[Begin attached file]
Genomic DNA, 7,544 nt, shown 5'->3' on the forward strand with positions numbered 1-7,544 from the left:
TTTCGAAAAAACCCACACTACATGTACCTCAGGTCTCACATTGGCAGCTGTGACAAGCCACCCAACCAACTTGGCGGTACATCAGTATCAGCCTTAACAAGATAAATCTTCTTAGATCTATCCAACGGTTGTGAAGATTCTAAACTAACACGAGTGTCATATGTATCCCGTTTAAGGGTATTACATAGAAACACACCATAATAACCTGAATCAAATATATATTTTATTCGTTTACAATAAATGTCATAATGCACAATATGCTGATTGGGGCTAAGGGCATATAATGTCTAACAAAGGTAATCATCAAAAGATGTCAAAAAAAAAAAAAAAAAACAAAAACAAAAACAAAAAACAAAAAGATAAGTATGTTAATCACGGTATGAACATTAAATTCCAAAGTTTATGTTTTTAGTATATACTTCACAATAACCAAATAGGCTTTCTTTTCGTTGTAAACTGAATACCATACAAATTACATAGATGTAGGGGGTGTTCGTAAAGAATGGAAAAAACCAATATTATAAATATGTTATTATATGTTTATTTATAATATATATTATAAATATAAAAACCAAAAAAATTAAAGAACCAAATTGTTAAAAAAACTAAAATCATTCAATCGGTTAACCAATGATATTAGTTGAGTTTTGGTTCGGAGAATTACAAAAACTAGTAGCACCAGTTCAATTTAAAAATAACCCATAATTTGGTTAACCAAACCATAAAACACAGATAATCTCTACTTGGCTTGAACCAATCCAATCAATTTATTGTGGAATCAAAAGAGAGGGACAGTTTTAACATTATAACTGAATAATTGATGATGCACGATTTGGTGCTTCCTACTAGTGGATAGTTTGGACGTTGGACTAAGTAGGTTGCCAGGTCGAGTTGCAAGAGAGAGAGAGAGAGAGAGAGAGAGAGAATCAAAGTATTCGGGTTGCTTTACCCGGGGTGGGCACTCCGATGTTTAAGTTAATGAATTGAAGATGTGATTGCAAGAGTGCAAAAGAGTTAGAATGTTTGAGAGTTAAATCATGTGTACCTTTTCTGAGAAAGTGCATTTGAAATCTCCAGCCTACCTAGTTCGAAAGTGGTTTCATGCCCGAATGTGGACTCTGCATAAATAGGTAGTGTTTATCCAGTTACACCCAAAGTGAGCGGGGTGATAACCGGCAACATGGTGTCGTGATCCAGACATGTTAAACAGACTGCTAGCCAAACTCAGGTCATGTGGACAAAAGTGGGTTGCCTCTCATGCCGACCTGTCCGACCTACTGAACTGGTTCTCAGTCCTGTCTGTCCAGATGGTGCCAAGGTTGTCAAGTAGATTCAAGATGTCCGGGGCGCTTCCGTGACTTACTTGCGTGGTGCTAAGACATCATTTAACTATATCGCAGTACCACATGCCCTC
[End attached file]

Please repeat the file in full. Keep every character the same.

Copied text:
Genomic DNA, 7,544 nt, shown 5'->3' on the forward strand with positions numbered 1-7,544 from the left:
TTTCGAAAAAACCCACACTACATGTACCTCAGGTCTCACATTGGCAGCTGTGACAAGCCACCCAACCAACTTGGCGGTACATCAGTATCAGCCTTAACAAGATAAATCTTCTTAGATCTATCCAACGGTTGTGAAGATTCTAAACTAACACGAGTGTCATATGTATCCCGTTTAAGGGTATTACATAGAAACACACCATAATAACCTGAATCAAATATATATTTTATTCGTTTACAATAAATGTCATAATGCACAATATGCTGATTGGGGCTAAGGGCATATAATGTCTAACAAAGGTAATCATCAAAAGATGTCAAAAAAAAAAAAAAAAAACAAAAACAAAAACAAAAAACAAAAAGATAAGTATGTTAATCACGGTATGAACATTAAATTCCAAAGTTTATGTTTTTAGTATATACTTCACAATAACCAAATAGGCTTTCTTTTCGTTGTAAACTGAATACCATACAAATTACATAGATGTAGGGGGTGTTCGTAAAGAATGGAAAAAACCAATATTATAAATATGTTATTATATGTTTATTTATAATATATATTATAAATATAAAAACCAAAAAAATTAAAGAACCAAATTGTTAAAAAAACTAAAATCATTCAATCGGTTAACCAATGATATTAGTTGAGTTTTGGTTCGGAGAATTACAAAAACTAGTAGCACCAGTTCAATTTAAAAATAACCCATAATTTGGTTAACCAAACCATAAAACACAGATAATCTCTACTTGGCTTGAACCAATCCAATCAATTTATTGTGGAATCAAAAGAGAGGGACAGTTTTAACATTATAACTGAATAATTGATGATGCACGATTTGGTGCTTCCTACTAGTGGATAGTTTGGACGTTGGACTAAGTAGGTTGCCAGGTCGAGTTGCAAGAGAGAGAGAGAGAGAGAGAGAGAGAGAATCAAAGTATTCGGGTTGCTTTACCCGGGGTGGGCACTCCGATGTTTAAGTTAATGAATTGAAGATGTGATTGCAAGAGTGCAAAAGAGTTAGAATGTTTGAGAGTTAAATCATGTGTACCTTTTCTGAGAAAGTGCATTTGAAATCTCCAGCCTACCTAGTTCGAAAGTGGTTTCATGCCCGAATGTGGACTCTGCATAAATAGGTAGTGTTTATCCAGTTACACCCAAAGTGAGCGGGGTGATAACCGGCAACATGGTGTCGTGATCCAGACATGTTAAACAGACTGCTAGCCAAACTCAGGTCATGTGGACAAAAGTGGGTTGCCTCTCATGCCGACCTGTCCGACCTACTGAACTGGTTCTCAGTCCTGTCTGTCCAGATGGTGCCAAGGTTGTCAAGTAGATTCAAGATGTCCGGGGCGCTTCCGTGACTTACTTGCGTGGTGCTAAGACATCATTTAACTATATCGCAGTACCACATGCCCTC